Brian Carlin, Excipient Iconoclast, echoed Emil’s thoughts and warned that the industry needs to move to smarter control of its processes, and increased use of PAT, if excipients (amongst other factors) are not to introduce critical and often unforeseen risks into products. He argues that the industry as a whole must now embrace multivariate control over the next couple of years, as current practices are not predictive and will yield passing results until sudden failure. “Investment in PAT and data mining will involve additional costs, but this must be balanced against the increasing Cost of Poor Quality (COPQ) associated with regulatory initiatives on quality metrics and quality culture” added Carlin.
Biologics, he argues, may be the exception to the rule and is the area most likely to support the development of new excipients. Overall, Carlin believes regulators need to provide approval mechanisms for excipients, as the current indirect route of approval via incorporation in a finished product is inimical to innovation. Instead, collaboration between users and the excipient developers must be sought to reduce the commercial risk of new excipient development.
Orhan Caglayan, Brand Director Europe, UBM EMEA: “As the industry’s annual meeting point, the discussions next week at our eponymous global event will be vital in furthering development throughout the industry. From the experts’ point of view, long-term success is dependent on companies adopting modern manufacturing processes, including QbD and PAT, to reduce inefficiencies and excipient risks. We produce this report each year to help our exhibitors and the wider industry to stay ahead of trends and prepare for change, opportunities, and threats. It also helps our attendees to be better informed during discussions with partners at CPhl Worldwide.”
Drivers behind Saudi Arabia’s forecast 10.74 $billion 2022 market
9 Sep 2019
Growing population, increase in non-communicable diseases and major investment in new hospitals, clinics and treatments driving growth.Read more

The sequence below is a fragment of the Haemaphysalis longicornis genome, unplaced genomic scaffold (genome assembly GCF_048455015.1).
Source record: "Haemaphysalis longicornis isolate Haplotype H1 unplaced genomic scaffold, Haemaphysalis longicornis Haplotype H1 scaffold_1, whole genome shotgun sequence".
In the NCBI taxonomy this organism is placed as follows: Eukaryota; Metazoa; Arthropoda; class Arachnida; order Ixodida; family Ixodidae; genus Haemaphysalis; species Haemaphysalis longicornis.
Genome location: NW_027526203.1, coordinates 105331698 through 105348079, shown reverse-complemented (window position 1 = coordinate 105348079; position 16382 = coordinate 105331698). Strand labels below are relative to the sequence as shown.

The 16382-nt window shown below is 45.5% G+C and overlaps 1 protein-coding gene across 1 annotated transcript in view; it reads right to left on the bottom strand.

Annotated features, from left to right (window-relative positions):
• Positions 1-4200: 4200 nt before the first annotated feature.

Take part in pharma’s largest reputation survey
6 Sep 2019
Use your voice to shape CPhI Worldwide's third annual global survey of the major trends, changes and developments in the industry.Read more
Meet Avivia / Excipia at booth B56 Hall 12.1 CPhI Frankfurt 2019
29 Aug 2019
Meet Avivia at booth B56 Hall 12.1 CPhI Frankfurt 2019Read more
Switzerland overtakes Germany as Europe’s biggest drug delivery innovator
16 Aug 2019
Pipeline of new drugs has helped drive increased innovation in packaging and drug delivery devices.Read more
Growing domestic manufacturing creates new opportunities for international pharma in the Middle East
5 Aug 2019
Opportunities abound at CPhI MEA and experts anticipate regional generic companies acting as CMOs for international companies looking to enter the region.Read more
Drive for generics sees Korea increasingly attractive to international pharma
31 Jul 2019
Korean companies are opening more facilities overseas and using CPhI Korea to look for new international partners.Read more
Huge CPhI & P-MEC China a direct result of surging manufacturing
22 Jul 2019
Great Hall of China: Informa adds additional capacity to Asia’s largest pharma event with record 66,000+ visits from 141 countries.Read more
Fresh data on protein interactions in Alzheimer’s disease
2 Jul 2019
Demonstrates the unique ability of diffusional sizing to assess protein binding in-solution and for difficult-to-study systems.Read more
Piramal expands its high potency API capability
25 Jun 2019
Becomes one of only a few companies in the contract development and manufacturing market that can produce HPAPIs at such low OELs.Read more
Inaugural Bio Integrates conference highlights industry's inefficiency in developing products
18 Jun 2019
Industry leaders give voice to issues and trends shaping the biotech sector, including the importance of collaboration.Read more
Are you a supplier
Here's what we can do for you
- Generate quality leads for your business
- Stay visible for 365 days of the year
- Receive product inquiries and respond to meeting requests directly
- Improve company online presence through Search Engine Optimisation